Once I was a clever boy learning the arts of Oxford... is a quotation from the verses written by Bishop Richard Fleming (c.1385-1431) for his tomb in Lincoln Cathedral. Fleming, the founder of Lincoln College in Oxford, is the subject of my research for a D. Phil., and, like me, a son of the West Riding. I have remarked in the past that I have a deeply meaningful on-going relationship with a dead fifteenth century bishop... it was Fleming who, in effect, enabled me to come to Oxford and to learn its arts, and for that I am immensely grateful.

Sunday, 20 February 2011


Fr Hunwicke has once again been knocking some liturgical nails on the head with his post STILL WAITING FOR VATICAN II where he deals with the disappearance from the modern Roman rite of the Septuagesima season.

It's removal is one more example of that "false archaeology" which sought to restore the liturgy to what certain experts thought it had once been.

I think I can understand ( but not share) their desire to signify the seasonal change to Lent by removing the transitional phase of Septuagesima - purple vestements, no Alleluia or Gloria - which looked rather like the Lenten observance, so as to emphasise the importance of Lent itself. Nonetheless Septuagesima and the two following Sundays were a genuine, and ancient, part of the liturgical heritage of the Church - dare I call it patrimony? There is something wrong in principle in destroying something ancient so as to recover something perceived as more ancient, particularly when the two can coexist, and have done for centuries.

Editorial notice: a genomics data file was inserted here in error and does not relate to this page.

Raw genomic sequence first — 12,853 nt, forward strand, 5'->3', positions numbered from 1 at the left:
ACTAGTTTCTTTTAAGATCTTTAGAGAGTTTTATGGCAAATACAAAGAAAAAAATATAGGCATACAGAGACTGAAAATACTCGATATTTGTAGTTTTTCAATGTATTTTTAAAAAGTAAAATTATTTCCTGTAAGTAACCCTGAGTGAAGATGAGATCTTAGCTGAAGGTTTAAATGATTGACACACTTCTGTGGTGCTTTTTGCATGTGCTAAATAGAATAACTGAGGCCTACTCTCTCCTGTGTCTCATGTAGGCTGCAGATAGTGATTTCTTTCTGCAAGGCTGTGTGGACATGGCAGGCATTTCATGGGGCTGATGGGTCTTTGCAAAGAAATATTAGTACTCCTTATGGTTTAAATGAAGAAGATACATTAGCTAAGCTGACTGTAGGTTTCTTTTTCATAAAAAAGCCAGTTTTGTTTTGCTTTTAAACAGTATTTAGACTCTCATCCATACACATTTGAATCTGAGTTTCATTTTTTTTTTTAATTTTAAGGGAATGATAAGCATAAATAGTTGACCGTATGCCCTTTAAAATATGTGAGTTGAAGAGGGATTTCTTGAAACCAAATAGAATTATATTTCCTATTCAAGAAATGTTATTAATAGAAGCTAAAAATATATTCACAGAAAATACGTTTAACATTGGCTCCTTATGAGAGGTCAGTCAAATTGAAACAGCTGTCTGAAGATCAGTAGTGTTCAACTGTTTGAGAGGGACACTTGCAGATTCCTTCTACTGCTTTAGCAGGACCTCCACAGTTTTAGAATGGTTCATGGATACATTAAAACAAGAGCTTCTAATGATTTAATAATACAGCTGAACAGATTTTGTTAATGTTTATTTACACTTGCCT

Not only was it part of the continuing tradition of the Church in the West, but it is similar to what is, I understand, the phased introduction of Lent in the Eastern Orthodox tradition. In any case Lent was marked off by other disciplines of fasting as well as the liturgical fast of no music and, of course, and they were bound to appear on this blog sooner or later, the folded chasuble and the broad stole.


The Lenten folded chasuble and the broad stole

Image: New Liturgical Movement

As Fr Hunwicke points out the Church still has enough cause to seek Divine assistance by a season of penitential prayer for its practical needs before the more intense period of personal penitence and preparation that is Lent.

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